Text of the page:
In the fall of 2019, I saw John Vanderslice live for the first time. At that show he covered “Sweet Thing” off of Diamond Dogs and reminded the audience that it was from his 2013 album, Vanderslice Plays Diamond Dogs, a complete cover album of which I was aware, but had never heard. I’ve had an insurmountable affection for Vanderslice’s songwriting, singing, and arrangements since his 2005 album, Pixel Revolt. That album, along with Emerald City (2007), contains some of the best musical responses to George W. Bush’s presidency and criminal wars—iconic in indie rock circles. Vanderslice is widely respected, not just as a musician, but also for his work as a producer and sound engineer. His studio in San Francisco’s Mission District, Tiny Telephone, recently closed after twenty-three years, but Tiny Telephone’s Oakland location is going strong.
Vanderslice’s Diamond Dogs isn’t a mere cover album, but feels like something much deeper: an investigation. It’s the thing itself and its own commentary at once. It’s the thing itself and its own commentary all at once. This is not easy to do and might not even be intentional. It works for Vanderslice fans, but leaves you with a renewed interest in Bowie and Diamond Dogs. Vanderslice, along with his consummate bandmates—Rob Shelton on keyboards, James Riotto on bass, and Jason Slota on drums—have done something unique and special. I needed to know more about it, especially in light of Hendler’s latest release.
So, I sent John a copy of the book and when he was done reading we had a chat about it all.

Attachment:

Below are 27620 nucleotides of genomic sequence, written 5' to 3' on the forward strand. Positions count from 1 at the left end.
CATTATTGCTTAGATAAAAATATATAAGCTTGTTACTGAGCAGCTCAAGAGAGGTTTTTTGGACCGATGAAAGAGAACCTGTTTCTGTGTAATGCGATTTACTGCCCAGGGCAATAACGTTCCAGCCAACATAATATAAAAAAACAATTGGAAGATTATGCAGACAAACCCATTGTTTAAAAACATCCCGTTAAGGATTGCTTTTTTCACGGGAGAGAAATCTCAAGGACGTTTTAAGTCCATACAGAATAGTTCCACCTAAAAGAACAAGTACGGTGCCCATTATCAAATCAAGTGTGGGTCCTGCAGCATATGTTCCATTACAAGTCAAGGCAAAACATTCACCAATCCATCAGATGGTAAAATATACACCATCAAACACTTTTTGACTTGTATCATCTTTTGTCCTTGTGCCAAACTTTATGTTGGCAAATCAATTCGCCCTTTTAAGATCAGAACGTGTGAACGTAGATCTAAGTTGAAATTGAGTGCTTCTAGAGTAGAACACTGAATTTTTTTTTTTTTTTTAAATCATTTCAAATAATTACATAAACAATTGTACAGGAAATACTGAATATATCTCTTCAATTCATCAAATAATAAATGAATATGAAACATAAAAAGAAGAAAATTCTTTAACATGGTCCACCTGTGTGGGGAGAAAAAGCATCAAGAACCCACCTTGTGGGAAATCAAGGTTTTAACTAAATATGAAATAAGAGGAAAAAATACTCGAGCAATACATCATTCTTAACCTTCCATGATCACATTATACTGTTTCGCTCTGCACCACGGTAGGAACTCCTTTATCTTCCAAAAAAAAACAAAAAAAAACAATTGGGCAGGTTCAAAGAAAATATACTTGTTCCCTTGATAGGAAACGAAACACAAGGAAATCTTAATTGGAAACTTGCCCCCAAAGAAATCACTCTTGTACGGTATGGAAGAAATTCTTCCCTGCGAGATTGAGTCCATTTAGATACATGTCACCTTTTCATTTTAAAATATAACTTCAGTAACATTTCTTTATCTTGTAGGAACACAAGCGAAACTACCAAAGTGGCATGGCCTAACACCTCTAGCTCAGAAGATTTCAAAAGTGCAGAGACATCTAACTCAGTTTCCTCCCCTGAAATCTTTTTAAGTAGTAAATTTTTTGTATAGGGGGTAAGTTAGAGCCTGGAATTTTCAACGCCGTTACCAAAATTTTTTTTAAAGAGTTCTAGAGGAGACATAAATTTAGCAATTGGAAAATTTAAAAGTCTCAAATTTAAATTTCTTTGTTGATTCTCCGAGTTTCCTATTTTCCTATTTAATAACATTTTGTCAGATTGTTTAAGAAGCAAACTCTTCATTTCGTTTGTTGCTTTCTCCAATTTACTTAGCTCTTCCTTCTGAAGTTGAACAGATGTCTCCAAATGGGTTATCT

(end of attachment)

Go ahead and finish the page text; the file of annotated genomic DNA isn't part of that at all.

Jordan Rothacker When did you first hear David Bowie’s Diamond Dogs?
James Vanderslice My first girlfriend, Jamie White, bought me Low when I was twelve. It changed my life. Over the next couple of years, I got Ziggy, Heroes, and Diamond Dogs (this was the vinyl era, you had to save up and move slow!). It took me a while to understand Diamond Dogs. It felt like a minor work to me for a while.
JR I’ve heard you talk about this at live performances, but for our reading audience, why did you choose to cover the whole album of Diamond Dogs?
JV It feels the most Bowie-esque of all his records. It’s the only record he played all the guitar on. It feels unfinished and underproduced, in the best way. It’s a strange, idiosyncratic recording. I don’t know of another record that unites sounds like this.
JR Your album came out in 2013 and Bowie passed in 2016. Any chance he heard the album and if so, what was his response?
JV (laughter) My gut feeling is that he didn’t. I’m sure he had to be inundated with covers and responses to his work. And other than obsessively cataloging and documenting his own career for the history books, he didn’t seem to be very sentimental. He was always looking forward
JR Did you do much thematic research into Bowie’s motives in making the original album?
JV Actually, I intentionally didn’t. I just wanted to be present with the songs and try to bring something new. I was trying to make my version very different. One strange (and I think very helpful) part of recording process was that my bandmates had really never heard Diamond Dogs. Yes, they probably heard “Rebel Rebel” at some point, but they simply weren’t interested. They are all jazz players obsessed with Mingus and Herbie Hancock. They just didn’t care, which I thought was amazing. They learned the record from rehearsing it with me. So, I was very imperfectly filtering the record back to them, forty years later, through my own lens. It was like an elaborate game of telephone. And my bandmates are complete geniuses, by the way. I think they knew we’d get better results that way.